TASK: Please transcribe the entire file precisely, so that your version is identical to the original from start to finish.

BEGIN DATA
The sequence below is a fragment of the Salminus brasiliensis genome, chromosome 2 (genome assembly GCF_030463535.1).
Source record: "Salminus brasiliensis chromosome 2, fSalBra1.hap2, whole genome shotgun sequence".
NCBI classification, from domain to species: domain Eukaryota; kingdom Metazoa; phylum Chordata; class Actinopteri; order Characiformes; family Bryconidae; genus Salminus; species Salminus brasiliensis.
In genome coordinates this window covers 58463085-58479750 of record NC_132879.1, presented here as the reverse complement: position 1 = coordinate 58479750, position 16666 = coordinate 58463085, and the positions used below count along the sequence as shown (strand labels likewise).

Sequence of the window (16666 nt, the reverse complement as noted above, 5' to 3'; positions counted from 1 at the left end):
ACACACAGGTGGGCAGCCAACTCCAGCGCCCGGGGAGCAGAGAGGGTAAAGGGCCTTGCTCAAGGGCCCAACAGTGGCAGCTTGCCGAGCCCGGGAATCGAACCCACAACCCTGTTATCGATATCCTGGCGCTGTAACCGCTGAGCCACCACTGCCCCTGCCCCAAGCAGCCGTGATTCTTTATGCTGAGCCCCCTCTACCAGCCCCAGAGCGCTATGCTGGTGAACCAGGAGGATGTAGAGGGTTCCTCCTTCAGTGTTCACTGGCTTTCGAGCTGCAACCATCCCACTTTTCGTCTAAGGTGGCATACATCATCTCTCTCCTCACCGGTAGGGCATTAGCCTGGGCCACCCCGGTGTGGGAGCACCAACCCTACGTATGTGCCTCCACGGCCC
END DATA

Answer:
The sequence below is a fragment of the Salminus brasiliensis genome, chromosome 2 (genome assembly GCF_030463535.1).
Source record: "Salminus brasiliensis chromosome 2, fSalBra1.hap2, whole genome shotgun sequence".
NCBI classification, from domain to species: domain Eukaryota; kingdom Metazoa; phylum Chordata; class Actinopteri; order Characiformes; family Bryconidae; genus Salminus; species Salminus brasiliensis.
In genome coordinates this window covers 58463085-58479750 of record NC_132879.1, presented here as the reverse complement: position 1 = coordinate 58479750, position 16666 = coordinate 58463085, and the positions used below count along the sequence as shown (strand labels likewise).

Sequence of the window (16666 nt, the reverse complement as noted above, 5' to 3'; positions counted from 1 at the left end):
ACACACAGGTGGGCAGCCAACTCCAGCGCCCGGGGAGCAGAGAGGGTAAAGGGCCTTGCTCAAGGGCCCAACAGTGGCAGCTTGCCGAGCCCGGGAATCGAACCCACAACCCTGTTATCGATATCCTGGCGCTGTAACCGCTGAGCCACCACTGCCCCTGCCCCAAGCAGCCGTGATTCTTTATGCTGAGCCCCCTCTACCAGCCCCAGAGCGCTATGCTGGTGAACCAGGAGGATGTAGAGGGTTCCTCCTTCAGTGTTCACTGGCTTTCGAGCTGCAACCATCCCACTTTTCGTCTAAGGTGGCATACATCATCTCTCTCCTCACCGGTAGGGCATTAGCCTGGGCCACCCCGGTGTGGGAGCACCAACCCTACGTATGTGCCTCCACGGCCC